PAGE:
Tuesday, July 15, 2008

Bloggers Key In On Health Benefits

RJ Note: Sounds good to me. Then again, I do so enjoy the words as they tumble out.

(NAPSI)-You might already know that the pen is mightier than the sword, but have you heard that blogging could help you fight off bad health?

Studies show that expressive writing-the type often found in the blogosphere-has therapeutic effects ranging from improved memory and sleep to boosted immune cell activity and improved healing after surgery.

James Baker, a masters student at Swinburne University of Technology who studies the benefits of blogging, even concluded that “the connections they [bloggers] made online had a clear spin-off to the satisfaction they had in their outside life.”

It’s a fact not lost on Sona Mehring, who created a Web site in 1997 to keep friends and family updated during a loved one’s health crisis. Today, more than 20 million families each year use that service to connect during a loved one’s illness, making it the third largest nonprofit Web site in the world behind AARP.org and MoveOn.org.

The site, called Caring Bridge.org, lets users who are going through a health crisis create a private online journal for friends and family to read. The entries help loved ones better understand the writer’s situation and ensure that everyone has accurate information.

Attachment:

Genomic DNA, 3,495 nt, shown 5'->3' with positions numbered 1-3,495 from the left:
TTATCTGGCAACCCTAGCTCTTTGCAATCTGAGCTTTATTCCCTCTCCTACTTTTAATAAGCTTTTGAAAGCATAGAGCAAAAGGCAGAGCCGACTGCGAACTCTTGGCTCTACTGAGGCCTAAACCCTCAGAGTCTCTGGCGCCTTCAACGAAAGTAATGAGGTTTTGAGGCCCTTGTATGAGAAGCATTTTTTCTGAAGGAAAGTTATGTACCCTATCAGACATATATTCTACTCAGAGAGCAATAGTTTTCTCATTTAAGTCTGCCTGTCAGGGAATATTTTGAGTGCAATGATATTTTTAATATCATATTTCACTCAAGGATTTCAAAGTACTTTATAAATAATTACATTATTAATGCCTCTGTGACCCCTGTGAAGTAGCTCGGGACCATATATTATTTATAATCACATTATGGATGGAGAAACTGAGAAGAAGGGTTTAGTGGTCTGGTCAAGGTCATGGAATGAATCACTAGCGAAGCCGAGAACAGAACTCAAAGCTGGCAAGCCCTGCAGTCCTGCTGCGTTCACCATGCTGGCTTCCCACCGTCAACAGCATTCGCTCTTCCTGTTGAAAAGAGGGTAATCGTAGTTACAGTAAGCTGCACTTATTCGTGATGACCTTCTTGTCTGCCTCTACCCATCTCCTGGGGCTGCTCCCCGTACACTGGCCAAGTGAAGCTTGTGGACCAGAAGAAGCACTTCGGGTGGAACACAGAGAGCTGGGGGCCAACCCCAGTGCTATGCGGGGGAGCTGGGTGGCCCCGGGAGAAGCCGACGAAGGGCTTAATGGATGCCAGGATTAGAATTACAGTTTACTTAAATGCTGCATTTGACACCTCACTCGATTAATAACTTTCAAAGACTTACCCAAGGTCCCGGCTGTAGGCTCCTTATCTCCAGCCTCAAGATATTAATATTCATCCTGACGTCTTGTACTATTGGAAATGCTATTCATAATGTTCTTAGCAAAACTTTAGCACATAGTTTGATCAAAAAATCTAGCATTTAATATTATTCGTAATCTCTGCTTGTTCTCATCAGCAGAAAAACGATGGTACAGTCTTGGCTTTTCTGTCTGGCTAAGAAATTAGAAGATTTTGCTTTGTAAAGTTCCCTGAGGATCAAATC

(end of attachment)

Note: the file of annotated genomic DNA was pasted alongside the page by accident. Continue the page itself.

The site also gives readers a place to show support, in the form of a guestbook, while providing a much-needed chance for the bloggers to express themselves during difficult times.

“The benefits to users range from the social support they receive online to the fact that their CaringBridge sites can provide a detailed documentation of their journey-including their medical procedures, improvements and setbacks, along with their feelings and thoughts, which they can refer to at later dates,” explains Mehring.

The site can also cut down the number of phone calls or e-mails that need to be exchanged for family and friends to stay in touch with a sick loved one on a daily basis.

So are the benefits truly therapeutic? At least one survey suggests they are. It found that over 90 percent of patients using the site said it helped them in their actual healing process.

For more information, visit www.caringbridge.org.

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